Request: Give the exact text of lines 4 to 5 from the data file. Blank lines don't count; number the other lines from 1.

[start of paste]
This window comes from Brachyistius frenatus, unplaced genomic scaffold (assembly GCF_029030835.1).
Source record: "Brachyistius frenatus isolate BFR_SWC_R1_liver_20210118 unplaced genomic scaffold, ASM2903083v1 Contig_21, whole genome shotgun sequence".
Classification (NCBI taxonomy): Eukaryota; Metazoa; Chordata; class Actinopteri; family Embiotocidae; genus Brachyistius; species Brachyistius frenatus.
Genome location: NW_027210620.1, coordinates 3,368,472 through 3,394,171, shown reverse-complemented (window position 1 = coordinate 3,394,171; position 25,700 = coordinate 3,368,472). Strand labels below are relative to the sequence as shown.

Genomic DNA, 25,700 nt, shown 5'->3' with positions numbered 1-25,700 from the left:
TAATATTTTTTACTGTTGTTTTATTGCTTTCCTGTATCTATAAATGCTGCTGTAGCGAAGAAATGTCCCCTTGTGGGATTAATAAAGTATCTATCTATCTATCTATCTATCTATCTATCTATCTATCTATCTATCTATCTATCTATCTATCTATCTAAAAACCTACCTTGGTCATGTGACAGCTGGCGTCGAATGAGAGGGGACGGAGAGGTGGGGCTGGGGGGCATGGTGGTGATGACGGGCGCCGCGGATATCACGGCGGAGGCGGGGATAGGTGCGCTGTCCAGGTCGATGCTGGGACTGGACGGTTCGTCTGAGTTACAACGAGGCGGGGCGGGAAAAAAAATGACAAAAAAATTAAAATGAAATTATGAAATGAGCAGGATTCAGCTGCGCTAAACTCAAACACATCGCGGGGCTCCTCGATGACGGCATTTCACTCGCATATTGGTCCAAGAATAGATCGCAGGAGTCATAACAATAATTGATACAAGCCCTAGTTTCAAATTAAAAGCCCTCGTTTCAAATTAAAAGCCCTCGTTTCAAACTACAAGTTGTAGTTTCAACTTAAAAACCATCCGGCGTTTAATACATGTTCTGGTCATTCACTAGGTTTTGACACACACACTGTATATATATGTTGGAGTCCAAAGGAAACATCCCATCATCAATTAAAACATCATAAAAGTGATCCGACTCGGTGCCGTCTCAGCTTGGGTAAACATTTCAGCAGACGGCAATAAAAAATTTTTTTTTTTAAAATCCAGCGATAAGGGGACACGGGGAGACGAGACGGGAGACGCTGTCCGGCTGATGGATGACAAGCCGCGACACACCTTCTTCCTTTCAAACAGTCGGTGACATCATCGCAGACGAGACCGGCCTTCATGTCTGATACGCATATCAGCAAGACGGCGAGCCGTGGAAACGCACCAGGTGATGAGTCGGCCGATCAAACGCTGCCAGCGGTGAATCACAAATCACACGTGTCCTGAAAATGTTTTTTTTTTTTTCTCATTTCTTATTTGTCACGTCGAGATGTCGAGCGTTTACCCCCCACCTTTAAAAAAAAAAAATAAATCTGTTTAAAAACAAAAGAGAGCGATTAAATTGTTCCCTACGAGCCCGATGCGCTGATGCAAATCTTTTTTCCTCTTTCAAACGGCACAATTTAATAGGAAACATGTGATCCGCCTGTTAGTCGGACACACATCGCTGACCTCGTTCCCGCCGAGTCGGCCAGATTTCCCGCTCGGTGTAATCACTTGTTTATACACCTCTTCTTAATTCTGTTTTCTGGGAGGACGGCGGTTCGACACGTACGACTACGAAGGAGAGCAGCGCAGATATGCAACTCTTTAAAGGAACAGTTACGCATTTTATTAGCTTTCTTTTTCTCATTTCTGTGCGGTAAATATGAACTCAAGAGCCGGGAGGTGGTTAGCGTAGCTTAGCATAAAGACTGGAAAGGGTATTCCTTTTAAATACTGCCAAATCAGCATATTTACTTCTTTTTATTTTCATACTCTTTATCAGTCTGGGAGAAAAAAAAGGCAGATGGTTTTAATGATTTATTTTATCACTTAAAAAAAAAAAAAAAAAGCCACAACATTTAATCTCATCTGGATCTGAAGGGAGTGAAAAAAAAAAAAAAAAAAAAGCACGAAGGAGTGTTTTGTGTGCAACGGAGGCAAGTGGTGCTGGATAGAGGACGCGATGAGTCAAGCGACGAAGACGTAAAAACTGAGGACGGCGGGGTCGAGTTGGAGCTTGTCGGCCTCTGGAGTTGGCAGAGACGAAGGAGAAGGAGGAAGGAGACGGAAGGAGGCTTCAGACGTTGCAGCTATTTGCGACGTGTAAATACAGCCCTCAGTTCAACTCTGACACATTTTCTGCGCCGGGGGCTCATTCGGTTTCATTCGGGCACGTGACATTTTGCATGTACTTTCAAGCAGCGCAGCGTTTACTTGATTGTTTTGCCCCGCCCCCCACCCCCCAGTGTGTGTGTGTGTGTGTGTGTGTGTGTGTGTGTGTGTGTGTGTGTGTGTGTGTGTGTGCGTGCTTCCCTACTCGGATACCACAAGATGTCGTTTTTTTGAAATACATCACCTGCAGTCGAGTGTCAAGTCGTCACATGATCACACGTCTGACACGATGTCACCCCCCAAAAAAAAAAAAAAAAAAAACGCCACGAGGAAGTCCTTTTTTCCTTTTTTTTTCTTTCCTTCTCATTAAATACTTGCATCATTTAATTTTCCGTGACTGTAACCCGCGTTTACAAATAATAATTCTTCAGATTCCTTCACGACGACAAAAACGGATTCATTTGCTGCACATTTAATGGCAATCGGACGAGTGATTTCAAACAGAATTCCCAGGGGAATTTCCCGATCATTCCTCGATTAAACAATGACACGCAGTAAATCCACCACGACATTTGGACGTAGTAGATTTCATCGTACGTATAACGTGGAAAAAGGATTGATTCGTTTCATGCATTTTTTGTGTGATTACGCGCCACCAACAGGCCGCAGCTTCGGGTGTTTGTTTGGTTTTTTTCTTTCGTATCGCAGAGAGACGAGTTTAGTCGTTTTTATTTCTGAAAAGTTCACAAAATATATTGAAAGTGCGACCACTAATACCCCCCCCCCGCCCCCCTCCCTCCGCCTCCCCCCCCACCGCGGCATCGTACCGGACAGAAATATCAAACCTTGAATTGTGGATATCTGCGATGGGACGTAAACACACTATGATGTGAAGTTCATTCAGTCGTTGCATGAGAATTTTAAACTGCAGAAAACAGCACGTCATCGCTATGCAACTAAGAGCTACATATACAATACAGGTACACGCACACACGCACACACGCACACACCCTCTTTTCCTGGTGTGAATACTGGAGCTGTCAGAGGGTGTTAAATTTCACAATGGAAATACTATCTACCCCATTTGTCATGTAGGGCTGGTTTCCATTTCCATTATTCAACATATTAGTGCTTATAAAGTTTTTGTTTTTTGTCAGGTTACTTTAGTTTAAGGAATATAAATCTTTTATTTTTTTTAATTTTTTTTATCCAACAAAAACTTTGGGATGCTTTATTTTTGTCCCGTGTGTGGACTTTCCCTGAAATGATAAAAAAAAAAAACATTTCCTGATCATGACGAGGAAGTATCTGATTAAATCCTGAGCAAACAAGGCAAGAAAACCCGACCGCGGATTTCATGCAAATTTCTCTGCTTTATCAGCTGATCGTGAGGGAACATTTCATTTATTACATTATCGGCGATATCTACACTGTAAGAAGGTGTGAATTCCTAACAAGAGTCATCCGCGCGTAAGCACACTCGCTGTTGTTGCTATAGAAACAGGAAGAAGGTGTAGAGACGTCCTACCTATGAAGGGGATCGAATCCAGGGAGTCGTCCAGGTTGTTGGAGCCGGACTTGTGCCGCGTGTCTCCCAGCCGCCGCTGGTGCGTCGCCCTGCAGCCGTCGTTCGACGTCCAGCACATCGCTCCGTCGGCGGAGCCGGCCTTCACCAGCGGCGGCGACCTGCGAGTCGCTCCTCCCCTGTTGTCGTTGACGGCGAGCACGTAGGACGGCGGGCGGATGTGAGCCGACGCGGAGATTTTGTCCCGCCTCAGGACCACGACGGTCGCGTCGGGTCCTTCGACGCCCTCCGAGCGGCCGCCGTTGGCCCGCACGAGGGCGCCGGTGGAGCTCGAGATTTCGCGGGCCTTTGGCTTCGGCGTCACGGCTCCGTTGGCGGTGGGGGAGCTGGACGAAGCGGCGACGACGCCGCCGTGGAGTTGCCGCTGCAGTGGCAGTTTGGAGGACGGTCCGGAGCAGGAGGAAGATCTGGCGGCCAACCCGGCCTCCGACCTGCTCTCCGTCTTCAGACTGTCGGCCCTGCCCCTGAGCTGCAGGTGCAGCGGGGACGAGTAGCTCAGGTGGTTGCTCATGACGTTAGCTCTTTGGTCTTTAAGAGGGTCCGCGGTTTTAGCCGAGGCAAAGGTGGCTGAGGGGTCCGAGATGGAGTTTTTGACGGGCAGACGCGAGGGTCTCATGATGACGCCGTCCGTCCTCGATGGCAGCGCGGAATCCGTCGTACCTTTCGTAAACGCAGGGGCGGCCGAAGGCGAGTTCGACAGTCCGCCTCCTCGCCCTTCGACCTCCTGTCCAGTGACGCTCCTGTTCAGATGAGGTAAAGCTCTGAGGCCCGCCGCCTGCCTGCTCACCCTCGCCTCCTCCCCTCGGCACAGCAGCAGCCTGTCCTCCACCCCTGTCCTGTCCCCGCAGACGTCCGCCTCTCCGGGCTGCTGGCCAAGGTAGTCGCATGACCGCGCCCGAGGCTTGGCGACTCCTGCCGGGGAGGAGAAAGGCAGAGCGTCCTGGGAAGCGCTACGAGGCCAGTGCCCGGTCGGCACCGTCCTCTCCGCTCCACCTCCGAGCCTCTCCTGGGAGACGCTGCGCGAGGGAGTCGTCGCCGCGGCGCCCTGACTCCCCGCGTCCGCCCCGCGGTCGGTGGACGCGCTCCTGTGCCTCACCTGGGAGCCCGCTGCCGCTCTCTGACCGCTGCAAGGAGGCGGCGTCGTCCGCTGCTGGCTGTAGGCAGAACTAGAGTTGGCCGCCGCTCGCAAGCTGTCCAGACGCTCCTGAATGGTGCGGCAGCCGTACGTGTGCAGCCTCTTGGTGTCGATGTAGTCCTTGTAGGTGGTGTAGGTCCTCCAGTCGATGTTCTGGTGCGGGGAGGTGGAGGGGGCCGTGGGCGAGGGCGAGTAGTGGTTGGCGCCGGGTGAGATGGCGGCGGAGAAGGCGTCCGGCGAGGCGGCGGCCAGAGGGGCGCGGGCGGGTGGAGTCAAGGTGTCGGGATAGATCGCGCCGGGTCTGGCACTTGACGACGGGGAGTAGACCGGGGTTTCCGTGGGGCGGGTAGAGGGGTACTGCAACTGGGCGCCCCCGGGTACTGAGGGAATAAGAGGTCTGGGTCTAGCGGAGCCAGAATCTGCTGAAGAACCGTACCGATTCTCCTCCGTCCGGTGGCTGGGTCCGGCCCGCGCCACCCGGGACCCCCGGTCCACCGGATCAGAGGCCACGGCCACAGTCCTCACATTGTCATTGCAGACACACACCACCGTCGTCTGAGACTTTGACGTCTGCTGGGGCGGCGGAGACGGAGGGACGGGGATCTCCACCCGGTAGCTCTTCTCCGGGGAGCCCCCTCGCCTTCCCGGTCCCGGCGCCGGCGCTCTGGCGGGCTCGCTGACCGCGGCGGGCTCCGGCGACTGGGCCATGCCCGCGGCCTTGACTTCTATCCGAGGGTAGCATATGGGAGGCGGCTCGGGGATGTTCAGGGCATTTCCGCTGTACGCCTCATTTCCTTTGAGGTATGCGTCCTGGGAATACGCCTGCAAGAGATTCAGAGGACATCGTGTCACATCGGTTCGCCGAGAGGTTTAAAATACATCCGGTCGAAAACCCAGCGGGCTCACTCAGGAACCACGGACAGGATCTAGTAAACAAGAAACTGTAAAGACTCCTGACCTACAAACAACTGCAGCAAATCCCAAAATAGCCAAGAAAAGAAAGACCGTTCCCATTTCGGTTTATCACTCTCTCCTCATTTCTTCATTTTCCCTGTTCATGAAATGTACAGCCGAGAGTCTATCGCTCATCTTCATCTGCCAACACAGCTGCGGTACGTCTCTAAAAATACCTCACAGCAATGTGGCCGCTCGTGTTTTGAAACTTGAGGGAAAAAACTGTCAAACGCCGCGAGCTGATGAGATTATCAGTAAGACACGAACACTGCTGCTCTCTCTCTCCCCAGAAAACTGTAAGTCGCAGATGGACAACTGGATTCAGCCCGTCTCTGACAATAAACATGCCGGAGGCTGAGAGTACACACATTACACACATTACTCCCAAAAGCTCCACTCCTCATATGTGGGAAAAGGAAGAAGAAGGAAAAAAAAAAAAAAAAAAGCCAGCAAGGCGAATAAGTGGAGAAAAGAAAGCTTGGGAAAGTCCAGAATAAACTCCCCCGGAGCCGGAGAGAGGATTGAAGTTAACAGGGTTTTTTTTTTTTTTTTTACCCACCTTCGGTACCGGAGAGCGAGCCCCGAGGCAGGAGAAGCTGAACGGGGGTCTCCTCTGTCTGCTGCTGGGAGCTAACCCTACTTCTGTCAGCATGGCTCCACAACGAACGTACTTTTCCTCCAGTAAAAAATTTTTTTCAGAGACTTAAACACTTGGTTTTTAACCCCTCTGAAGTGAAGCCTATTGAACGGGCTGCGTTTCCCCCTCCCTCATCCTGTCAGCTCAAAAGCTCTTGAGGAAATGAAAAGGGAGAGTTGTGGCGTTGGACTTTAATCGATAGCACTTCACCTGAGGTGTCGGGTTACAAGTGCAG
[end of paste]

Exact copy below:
Genome location: NW_027210620.1, coordinates 3,368,472 through 3,394,171, shown reverse-complemented (window position 1 = coordinate 3,394,171; position 25,700 = coordinate 3,368,472). Strand labels below are relative to the sequence as shown.

Genomic DNA, 25,700 nt, shown 5'->3' with positions numbered 1-25,700 from the left: